DA accuses ANC of misleading public about e-tolls

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The much-despised e-toll gantries in Gauteng.
The much-despised e-toll gantries in Gauteng.

Solly Msimanga, City of Tshwane mayor and Democratic Alliance (DA) premier candidate for Gauteng, has challenged the African National Congress (ANC) on the future of e-tolls in the province.

Update

ITWeb has learned that Msimanga has resigned from his role as mayor of the City of Tshwane since publishing this story.
Msimanga says the decision was not made lightly or hastily, adding that he has done so because he believe "it best serves the interests of the people of Tshwane, and Gauteng as a whole".
His resignation will be finalised within the first two weeks of February.

According to Msimanga, Electronic Toll Collection's contract to manage e-tolls has already been extended, and will run until December 2019. This, he says, contradicts the written reply by the minister of transport in September 2016 that the contract would expire on 31 December 2018.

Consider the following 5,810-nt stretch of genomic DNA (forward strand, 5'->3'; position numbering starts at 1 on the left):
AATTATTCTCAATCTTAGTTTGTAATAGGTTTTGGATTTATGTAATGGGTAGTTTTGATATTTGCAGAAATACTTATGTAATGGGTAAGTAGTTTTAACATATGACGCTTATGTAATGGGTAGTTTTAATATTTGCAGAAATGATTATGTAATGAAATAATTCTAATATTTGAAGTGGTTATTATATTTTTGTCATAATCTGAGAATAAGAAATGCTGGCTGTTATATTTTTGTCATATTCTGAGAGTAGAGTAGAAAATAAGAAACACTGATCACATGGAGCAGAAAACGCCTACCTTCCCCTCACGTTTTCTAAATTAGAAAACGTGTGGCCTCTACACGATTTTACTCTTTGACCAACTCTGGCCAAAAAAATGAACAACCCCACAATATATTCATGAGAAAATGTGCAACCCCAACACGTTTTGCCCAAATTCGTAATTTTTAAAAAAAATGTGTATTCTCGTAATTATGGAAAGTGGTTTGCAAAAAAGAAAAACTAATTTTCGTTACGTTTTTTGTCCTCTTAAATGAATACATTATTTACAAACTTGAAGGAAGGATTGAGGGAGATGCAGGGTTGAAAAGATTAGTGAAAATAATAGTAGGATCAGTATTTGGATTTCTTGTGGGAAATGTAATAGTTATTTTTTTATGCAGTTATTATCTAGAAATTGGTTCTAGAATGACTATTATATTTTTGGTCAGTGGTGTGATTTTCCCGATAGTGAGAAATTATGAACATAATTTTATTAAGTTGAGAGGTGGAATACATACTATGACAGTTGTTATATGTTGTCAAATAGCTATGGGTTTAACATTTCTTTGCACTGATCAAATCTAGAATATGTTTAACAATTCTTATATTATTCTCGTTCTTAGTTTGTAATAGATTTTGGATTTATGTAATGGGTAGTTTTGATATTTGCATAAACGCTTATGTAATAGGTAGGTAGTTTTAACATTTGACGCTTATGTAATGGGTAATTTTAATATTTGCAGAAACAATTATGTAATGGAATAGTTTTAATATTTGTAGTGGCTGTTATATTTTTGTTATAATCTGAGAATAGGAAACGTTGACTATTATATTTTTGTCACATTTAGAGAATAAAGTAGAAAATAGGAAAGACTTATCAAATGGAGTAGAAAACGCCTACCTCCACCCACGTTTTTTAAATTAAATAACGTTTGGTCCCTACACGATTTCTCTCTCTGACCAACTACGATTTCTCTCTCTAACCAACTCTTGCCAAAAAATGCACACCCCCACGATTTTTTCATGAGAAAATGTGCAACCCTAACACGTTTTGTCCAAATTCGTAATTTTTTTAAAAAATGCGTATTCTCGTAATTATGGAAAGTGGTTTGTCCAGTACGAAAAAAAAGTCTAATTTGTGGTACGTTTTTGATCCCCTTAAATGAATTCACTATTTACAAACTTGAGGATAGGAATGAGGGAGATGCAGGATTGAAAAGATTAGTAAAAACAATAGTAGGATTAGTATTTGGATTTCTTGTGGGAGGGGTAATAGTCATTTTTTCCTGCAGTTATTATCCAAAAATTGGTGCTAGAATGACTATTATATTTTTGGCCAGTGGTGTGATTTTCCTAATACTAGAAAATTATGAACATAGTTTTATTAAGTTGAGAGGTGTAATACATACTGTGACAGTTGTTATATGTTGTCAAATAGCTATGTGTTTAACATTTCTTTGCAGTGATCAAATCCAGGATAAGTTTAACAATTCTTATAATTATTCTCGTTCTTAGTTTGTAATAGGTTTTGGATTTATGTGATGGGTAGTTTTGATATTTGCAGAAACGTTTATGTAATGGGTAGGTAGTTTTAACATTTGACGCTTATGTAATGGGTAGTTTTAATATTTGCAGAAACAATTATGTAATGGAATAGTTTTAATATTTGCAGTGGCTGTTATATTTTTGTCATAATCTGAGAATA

Msimanga claims all of this was done without the public's knowledge or any consultation.

"We have always been very vocal about the fact that this tolling system was an unjust taxation on the people of Gauteng who are already at their financial breaking point," he notes.

Despite resistance from the public, Sanral moved ahead with plans to introduce e-tolling on the Gauteng freeway system on 3 December 2013.

Some leaders within the ANC have proclaimed to be against e-tolls. ANC Gauteng provincial chairperson and premier David Makhura previously said e-tolls were "not a part of the future of the province".

Last November, Cosatu and the Gauteng ANC led a "People's March" to the Union Buildings in Pretoria, encouraging citizens to push back against the plan to resuscitate e-tolls.

E-tolls opponent, the Organisation Undoing Tax Abuse, also called on its supporters and the general public to participate in the march against e-tolls to send a strong message to government that the "e-toll scheme needs to be discontinued once and for all".

However, during the 2018 Medium-Term Budget Policy Statement, finance minister Tito Mboweni said that if South Africans want the road transport infrastructure to work "we need to pay for our tolls".

Transport minister Blade Nzimande has also insisted "e-tolls are here to stay".

Nzimande reportedly told the National Assembly, last year, that government had not made a decision to scrap e-tolls in Gauteng.

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